The Nations Cuisine - Thai Food Culture The Nations Cuisine - Thai Food Culture

The Nations Cuisine - Thai Food Culture


The Nations Cuisine - Thai Food Culture

Tim Sargeant - writing for The Pavilions Phuket
Tim Sargeant
20 Aug 2018

Northern Thailand

In the North, the cuisine is heavily impacted by the neighbouring countries and by the cool climate that is suitable for growing many vegetables and spices. Unlike the rest of the country, seafood is not readily available in Northern Thailand; therefore fish sauce is not used as much, which makes the dishes less salty. The staple food for the northern region is Khao Niaow (sticky rice) that can be used as a side dish or even dessert. It is often paired with Gaang Hang Lair (northern Thai curry) or Sai Oua (northern Thai sausage).


Som Tum, cuisine in Northern Thailand

Som Tum, at The Plantation Club

North-Eastern Thailand

The North-Eastern region is remote to the rest of the country. The dishes are very rare and often cannot be found elsewhere. Compared to the other parts, in this region meals are usually boiled or grilled, which makes it healthier than the rest of the Thai cuisine. Moreover, the northeast is probably the only region that does not enjoy spicy foods. The speciality here is grilled frogs.


Central Thailand

Central Thai Cuisine is a fusion of all the surrounding regions. The flavours are usually slightly milder in comparison to the other areas. The speciality of the central area is the very sweet desserts, such as thong yod (gold drop) and thong yip (to pick up gold). These desserts are believed to bring luck to the dinner.

Tom Yum Goong, cuisine in Central Thailand

Tom Yum Goong, at The Plantation Club

Southern Thailand

Moving south the food changes almost as drastically as the landscape. The southern region is home to intense flavours with the spiciest and the saltiest meals. Besides using the typical Thai spices, this region uses flavours that originate from nearby countries, such as Malaysia and Indonesia.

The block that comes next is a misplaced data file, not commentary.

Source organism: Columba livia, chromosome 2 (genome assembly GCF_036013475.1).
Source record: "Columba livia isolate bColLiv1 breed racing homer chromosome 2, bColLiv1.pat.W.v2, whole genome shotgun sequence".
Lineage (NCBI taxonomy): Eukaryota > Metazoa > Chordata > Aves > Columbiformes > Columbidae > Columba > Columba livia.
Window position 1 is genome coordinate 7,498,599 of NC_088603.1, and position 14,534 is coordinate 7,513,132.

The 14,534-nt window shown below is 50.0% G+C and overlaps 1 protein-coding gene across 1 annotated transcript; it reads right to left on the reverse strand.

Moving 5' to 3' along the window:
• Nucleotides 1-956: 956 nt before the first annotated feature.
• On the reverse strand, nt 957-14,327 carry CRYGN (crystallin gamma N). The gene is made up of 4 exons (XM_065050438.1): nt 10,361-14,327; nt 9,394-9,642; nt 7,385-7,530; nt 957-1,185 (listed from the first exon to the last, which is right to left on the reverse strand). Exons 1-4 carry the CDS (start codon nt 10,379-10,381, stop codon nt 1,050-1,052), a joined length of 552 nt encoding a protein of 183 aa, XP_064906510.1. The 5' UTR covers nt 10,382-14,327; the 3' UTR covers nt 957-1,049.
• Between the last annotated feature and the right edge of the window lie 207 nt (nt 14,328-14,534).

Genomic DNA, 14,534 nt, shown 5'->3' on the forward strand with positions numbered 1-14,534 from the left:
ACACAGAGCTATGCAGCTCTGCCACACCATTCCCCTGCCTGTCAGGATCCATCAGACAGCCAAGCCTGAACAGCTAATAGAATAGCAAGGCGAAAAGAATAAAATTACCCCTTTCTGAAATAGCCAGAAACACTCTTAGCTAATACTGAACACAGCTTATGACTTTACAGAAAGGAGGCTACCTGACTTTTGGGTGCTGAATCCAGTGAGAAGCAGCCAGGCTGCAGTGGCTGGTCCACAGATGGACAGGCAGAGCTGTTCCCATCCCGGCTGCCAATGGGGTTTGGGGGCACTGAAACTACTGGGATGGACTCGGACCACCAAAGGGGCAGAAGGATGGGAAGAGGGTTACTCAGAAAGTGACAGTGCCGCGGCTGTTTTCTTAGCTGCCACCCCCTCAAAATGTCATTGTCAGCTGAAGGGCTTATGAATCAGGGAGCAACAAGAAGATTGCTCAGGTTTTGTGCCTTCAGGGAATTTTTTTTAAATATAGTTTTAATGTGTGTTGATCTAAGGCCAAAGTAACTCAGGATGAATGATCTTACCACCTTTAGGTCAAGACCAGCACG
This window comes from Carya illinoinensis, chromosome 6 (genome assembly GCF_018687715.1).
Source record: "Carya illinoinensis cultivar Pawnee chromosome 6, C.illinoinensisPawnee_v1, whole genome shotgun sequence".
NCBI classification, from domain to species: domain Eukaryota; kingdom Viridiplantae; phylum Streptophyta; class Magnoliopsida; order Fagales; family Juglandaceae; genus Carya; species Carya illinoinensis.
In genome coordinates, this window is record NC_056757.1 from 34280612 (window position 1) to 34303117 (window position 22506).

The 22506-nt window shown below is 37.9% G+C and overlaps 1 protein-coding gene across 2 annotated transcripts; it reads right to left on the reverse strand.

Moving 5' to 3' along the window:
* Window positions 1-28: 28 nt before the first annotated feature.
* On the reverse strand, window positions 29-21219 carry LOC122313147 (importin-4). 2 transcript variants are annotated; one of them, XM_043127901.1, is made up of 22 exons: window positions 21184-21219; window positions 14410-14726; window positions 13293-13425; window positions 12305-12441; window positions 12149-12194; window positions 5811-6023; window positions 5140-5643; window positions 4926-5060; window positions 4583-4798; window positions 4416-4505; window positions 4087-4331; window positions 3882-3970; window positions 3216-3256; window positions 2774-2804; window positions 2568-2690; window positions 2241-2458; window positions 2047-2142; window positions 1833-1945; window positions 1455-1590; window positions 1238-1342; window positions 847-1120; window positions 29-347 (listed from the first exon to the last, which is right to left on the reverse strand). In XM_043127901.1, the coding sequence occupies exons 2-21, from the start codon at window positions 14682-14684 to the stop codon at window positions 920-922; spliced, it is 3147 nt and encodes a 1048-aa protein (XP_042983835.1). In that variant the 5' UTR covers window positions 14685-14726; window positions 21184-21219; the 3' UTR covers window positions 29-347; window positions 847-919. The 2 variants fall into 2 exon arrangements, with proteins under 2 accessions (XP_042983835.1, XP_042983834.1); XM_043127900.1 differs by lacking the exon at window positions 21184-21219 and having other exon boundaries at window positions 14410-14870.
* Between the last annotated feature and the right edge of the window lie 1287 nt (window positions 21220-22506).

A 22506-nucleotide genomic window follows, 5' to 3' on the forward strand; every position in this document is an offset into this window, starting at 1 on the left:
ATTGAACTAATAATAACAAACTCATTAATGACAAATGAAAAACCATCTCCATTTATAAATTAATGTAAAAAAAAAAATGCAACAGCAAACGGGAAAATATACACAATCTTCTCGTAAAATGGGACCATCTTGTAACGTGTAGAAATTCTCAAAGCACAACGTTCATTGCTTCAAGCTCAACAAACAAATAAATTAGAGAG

Phuket, the home of The Pavilions Phuket, has an incredible historic culinary background that one must experience before leaving. Several dishes stand out, Kanom Jeen, noodles mixed with a spicy curry sauce made from fish, and often eaten at breakfast, Mee Leung Pad Hokkien, fried Hokkien noodles with shrimp, pork or chicken, Nam Phrik Kung Siap, a mixture of red onion, chilli and smoked shrimp served with fresh vegetables.


Phad Thai in Southern Thailand

Phad Thai, at The Plantation Club

For anyone with a passion for culinary arts, The Pavilions Phuket offer a chance to learn the delicate art of Thai cooking during private cooking lessons on the villa’s terrace, lead by professional Thai chefs. For extra insight, guests can also join the local market tour where the freshest ingredients come from.


For more information about The Pavilions Phuket follow us on Instagram and Facebook.

Thailand's Best Street Food - The Pavilions Phuket
Thailand's Best Street Food
There is an incredible culinary scene growing over the nation with the Michelin Guide now available for Bangkok, Phuket and Phang Nga provinces. However, it all started on the streets so we uncover the top five street food dishes you must try on your next visit to Thailand. 
Tim Sargeant - writing for The Pavilions Phuket
Tim Sargeant
The Pavilions Phuket launches new Menu - The Pavilions Phuket
The Pavilions Phuket launches new Menu
Thailand’s intimate hilltop retreat The Pavilions Phuket is inviting guests to enjoy an enlightening epicurean experience with the launch of its new sustainable, locally and ethically sourced menus.
Tim Sargeant - writing for The Pavilions Phuket
Tim Sargeant